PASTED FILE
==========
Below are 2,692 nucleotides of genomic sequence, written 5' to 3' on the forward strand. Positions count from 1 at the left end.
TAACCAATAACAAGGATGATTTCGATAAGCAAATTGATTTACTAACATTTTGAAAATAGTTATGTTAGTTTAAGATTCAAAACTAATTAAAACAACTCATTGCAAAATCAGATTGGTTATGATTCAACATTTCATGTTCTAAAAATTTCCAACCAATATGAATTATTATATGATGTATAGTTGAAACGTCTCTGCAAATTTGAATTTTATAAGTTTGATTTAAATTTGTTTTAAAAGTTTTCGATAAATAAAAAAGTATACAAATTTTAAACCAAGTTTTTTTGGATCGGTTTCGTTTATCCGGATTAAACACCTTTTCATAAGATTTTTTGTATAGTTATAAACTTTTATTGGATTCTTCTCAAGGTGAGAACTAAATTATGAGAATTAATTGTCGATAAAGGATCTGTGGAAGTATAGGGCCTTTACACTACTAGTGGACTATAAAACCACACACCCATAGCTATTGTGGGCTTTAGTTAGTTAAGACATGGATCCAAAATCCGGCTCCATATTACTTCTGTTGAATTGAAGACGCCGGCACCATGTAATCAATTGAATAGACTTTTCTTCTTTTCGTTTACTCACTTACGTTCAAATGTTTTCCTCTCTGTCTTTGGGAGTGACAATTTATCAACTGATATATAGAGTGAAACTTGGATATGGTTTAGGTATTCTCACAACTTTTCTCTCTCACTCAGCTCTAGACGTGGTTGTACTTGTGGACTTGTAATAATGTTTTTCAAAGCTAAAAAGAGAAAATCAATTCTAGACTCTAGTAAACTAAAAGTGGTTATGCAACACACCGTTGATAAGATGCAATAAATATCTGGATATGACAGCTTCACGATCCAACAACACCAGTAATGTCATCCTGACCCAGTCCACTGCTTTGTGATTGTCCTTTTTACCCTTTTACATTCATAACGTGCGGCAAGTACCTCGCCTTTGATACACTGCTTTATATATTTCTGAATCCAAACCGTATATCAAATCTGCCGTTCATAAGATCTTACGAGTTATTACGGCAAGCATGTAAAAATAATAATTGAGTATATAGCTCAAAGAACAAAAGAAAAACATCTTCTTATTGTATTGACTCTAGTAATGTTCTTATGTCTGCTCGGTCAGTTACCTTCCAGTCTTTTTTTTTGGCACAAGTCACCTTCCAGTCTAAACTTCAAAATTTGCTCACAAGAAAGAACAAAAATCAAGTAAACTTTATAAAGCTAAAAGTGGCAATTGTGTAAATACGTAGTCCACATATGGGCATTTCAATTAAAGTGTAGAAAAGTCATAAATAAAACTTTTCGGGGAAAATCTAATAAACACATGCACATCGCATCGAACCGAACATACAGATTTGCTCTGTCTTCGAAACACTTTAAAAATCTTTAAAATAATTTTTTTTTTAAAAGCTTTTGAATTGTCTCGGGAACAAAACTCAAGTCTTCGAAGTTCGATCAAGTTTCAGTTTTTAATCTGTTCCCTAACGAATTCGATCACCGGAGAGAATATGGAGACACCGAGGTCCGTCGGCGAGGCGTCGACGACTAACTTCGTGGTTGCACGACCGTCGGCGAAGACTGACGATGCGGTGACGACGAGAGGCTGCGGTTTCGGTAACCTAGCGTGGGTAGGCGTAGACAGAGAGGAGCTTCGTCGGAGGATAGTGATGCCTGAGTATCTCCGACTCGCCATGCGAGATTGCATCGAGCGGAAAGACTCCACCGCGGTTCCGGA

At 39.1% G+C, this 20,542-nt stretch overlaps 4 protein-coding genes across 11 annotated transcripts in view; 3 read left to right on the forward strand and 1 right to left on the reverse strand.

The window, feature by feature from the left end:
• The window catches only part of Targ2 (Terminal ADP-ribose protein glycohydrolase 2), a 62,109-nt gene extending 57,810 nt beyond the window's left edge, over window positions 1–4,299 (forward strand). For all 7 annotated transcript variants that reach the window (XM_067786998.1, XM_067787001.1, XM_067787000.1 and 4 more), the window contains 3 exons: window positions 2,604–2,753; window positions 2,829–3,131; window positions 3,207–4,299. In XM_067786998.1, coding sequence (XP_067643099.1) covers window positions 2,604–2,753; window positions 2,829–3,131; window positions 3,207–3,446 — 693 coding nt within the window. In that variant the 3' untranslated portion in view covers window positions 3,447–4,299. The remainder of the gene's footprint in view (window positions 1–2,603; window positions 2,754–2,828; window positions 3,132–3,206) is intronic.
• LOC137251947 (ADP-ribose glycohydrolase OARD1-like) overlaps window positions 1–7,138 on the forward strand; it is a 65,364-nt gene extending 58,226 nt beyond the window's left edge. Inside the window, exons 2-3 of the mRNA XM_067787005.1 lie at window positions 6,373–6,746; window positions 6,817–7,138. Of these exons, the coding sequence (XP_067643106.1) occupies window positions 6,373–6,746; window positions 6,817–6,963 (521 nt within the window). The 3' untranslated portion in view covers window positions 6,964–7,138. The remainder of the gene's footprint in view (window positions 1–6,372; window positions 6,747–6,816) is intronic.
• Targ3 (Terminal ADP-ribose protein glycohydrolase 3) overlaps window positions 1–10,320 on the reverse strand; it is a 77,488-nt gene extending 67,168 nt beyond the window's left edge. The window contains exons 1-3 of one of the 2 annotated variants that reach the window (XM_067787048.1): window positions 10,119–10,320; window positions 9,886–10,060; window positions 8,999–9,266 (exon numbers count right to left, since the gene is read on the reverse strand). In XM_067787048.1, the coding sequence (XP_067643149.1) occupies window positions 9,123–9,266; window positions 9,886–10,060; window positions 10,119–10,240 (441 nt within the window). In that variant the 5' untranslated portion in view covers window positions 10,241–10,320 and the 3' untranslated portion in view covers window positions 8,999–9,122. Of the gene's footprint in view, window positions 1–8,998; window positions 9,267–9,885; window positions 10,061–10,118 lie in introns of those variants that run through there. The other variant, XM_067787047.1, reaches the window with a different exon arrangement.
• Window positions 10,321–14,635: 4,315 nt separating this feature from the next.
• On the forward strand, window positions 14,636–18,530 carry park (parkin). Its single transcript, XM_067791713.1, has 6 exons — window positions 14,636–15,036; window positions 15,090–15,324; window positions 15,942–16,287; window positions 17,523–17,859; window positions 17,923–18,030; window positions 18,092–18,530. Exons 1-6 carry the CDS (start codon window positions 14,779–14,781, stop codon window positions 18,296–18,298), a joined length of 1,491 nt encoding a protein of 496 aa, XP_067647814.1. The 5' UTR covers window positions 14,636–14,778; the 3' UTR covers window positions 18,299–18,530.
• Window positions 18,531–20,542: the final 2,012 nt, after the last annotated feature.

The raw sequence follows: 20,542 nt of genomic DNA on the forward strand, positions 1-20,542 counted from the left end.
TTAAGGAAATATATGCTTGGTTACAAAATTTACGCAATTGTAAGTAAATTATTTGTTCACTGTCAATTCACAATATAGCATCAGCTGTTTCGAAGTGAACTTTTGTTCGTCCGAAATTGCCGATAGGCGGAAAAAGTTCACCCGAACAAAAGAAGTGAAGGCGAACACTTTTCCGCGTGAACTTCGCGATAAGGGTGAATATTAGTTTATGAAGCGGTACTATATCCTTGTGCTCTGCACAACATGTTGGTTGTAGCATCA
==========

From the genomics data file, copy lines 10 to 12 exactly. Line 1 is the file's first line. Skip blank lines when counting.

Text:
• Window positions 18,531–20,542: the final 2,012 nt, after the last annotated feature.

The raw sequence follows: 20,542 nt of genomic DNA on the forward strand, positions 1-20,542 counted from the left end.
TTAAGGAAATATATGCTTGGTTACAAAATTTACGCAATTGTAAGTAAATTATTTGTTCACTGTCAATTCACAATATAGCATCAGCTGTTTCGAAGTGAACTTTTGTTCGTCCGAAATTGCCGATAGGCGGAAAAAGTTCACCCGAACAAAAGAAGTGAAGGCGAACACTTTTCCGCGTGAACTTCGCGATAAGGGTGAATATTAGTTTATGAAGCGGTACTATATCCTTGTGCTCTGCACAACATGTTGGTTGTAGCATCA